British oil and gas industry employees are bracing themselves for a potential wave of job cuts as the well publicised “credit crunch” tightens its grip on commodities markets.
Industry leaders estimate that as many as 50,000 jobs may be at risk to the wielding of the metaphorical axe of unemployment.
The problem stems from a dramatic decrease investment into the industry. Oil & Gas UK, said in a recent report that capital investment could plummet from £5 billion to as little as £2.5 billion over the next two years. The cut is a product of a shrinking economy and a lack of available capital that could potentially cripple the previously prosperous offshore sector.
The publication of its annual Activity Survey – summarising planned expenditure on the UK continental shelf (UKCS) by 75 leading oil and gas companies – reports that the cost of developing and producing domestic oil and gas in 2008 rose by an astonishing 12% from 2007. The most damning figure is that only one third of new exploration and production developments, now under consideration, are set to break even at current rates.
Oil & Gas UK’s Chief Executive, Malcolm Webb, said: “Our research shows that if investment could be sustained at around £5 billion per annum, the industry could hold production decline at 4% to 5% a year on average. However, if investment falls, that decline will again accelerate.”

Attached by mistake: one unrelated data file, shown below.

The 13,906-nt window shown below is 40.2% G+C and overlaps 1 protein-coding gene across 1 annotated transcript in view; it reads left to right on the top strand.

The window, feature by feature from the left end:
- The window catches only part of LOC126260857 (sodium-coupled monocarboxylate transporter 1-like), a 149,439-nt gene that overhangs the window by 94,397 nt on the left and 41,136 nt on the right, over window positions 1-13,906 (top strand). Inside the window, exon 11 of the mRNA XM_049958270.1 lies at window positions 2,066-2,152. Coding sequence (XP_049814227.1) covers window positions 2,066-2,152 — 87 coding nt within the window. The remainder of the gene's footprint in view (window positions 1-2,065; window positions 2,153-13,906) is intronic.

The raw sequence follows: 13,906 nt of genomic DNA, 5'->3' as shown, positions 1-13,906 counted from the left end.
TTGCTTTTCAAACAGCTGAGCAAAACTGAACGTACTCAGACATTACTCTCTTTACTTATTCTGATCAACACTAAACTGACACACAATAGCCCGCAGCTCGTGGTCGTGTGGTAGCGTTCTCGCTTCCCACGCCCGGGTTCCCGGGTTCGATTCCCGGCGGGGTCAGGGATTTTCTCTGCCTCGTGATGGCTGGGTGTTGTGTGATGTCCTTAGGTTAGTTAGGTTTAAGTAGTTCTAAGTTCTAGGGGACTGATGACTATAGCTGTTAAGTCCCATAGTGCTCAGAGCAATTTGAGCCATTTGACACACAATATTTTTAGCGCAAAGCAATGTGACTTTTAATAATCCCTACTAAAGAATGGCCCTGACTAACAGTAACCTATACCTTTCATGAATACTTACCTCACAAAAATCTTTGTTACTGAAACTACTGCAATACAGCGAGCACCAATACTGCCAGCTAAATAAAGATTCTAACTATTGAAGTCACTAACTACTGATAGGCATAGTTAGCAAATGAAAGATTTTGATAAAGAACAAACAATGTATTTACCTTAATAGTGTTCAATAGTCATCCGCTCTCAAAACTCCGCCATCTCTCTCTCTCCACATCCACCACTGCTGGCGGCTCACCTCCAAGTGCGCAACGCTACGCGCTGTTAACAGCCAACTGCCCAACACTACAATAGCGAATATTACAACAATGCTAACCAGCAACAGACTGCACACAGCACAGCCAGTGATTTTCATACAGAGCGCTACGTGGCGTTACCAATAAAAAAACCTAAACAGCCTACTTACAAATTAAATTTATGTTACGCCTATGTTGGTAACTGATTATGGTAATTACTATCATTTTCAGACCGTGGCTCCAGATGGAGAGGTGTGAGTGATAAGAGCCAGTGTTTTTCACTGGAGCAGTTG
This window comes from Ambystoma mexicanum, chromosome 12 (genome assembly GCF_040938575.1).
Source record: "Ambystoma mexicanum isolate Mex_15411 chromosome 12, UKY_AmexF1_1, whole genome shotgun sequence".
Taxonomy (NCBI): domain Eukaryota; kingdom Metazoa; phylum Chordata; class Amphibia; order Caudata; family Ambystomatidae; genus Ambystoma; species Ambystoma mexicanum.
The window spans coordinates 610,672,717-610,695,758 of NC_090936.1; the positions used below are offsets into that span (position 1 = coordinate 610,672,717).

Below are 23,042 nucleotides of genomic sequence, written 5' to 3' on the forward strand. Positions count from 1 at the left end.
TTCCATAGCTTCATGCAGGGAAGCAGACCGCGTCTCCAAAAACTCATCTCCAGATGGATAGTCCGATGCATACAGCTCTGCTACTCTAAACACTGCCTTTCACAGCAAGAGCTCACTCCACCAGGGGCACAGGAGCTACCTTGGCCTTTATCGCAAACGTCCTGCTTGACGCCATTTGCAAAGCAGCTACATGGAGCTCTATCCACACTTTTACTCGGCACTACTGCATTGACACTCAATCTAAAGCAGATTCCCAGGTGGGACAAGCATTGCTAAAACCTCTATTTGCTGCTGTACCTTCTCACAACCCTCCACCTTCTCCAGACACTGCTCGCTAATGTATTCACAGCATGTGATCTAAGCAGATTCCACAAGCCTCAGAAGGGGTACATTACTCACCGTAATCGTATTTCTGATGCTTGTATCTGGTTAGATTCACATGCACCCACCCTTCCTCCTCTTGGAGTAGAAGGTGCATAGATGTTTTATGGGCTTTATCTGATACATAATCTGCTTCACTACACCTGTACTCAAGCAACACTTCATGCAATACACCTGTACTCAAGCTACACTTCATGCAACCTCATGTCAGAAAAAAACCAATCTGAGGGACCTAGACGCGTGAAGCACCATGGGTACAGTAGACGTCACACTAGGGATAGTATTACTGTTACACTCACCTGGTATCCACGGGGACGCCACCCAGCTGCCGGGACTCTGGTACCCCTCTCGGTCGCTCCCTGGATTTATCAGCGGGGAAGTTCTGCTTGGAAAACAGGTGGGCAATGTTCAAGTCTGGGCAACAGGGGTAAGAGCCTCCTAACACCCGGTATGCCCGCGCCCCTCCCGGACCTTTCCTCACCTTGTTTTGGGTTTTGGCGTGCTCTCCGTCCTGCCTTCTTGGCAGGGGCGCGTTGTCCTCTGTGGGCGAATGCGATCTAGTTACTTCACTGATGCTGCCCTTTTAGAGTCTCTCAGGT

The body, like several others, has called upon the Government to step in and help improve the availability of credit for, and ease the tax burden upon, both current and future developments. Lobbyists have already met with incumbent Energy Secretary Ed Miliband to discuss the issue.
As figures make grimmer reading the calls for tax breaks to prevent a collapse in drilling activity in the North Sea continue to grow.
A low tax rate for the oil industry would quickly allow smaller operators to benefit from losses incurred on previous North Sea investment.
The proposed changes are fundamentally modelled upon a system run in oil-rich Norway, which provides for favourable capital allowance for industry. This in turn entices higher levels of capital investment in exploration prospects.
The daily operating costs at the drill make grim reading. The cost of producing just one barrel of oil in the UK costs $13; $3 less than the capital investment required to create this end product.
Add exploration costs, funding costs and corporate overheads into the equation and the cost producing a barrel of oil in the UK soars to between $40-50. On top of this is tax rate for of between 50-75%. North Sea oil companies paid the Government a cumulative total of around £13 billion last year alone.
The government’s next move – or lack of one – may well decipher the future of British oil production in the North Sea.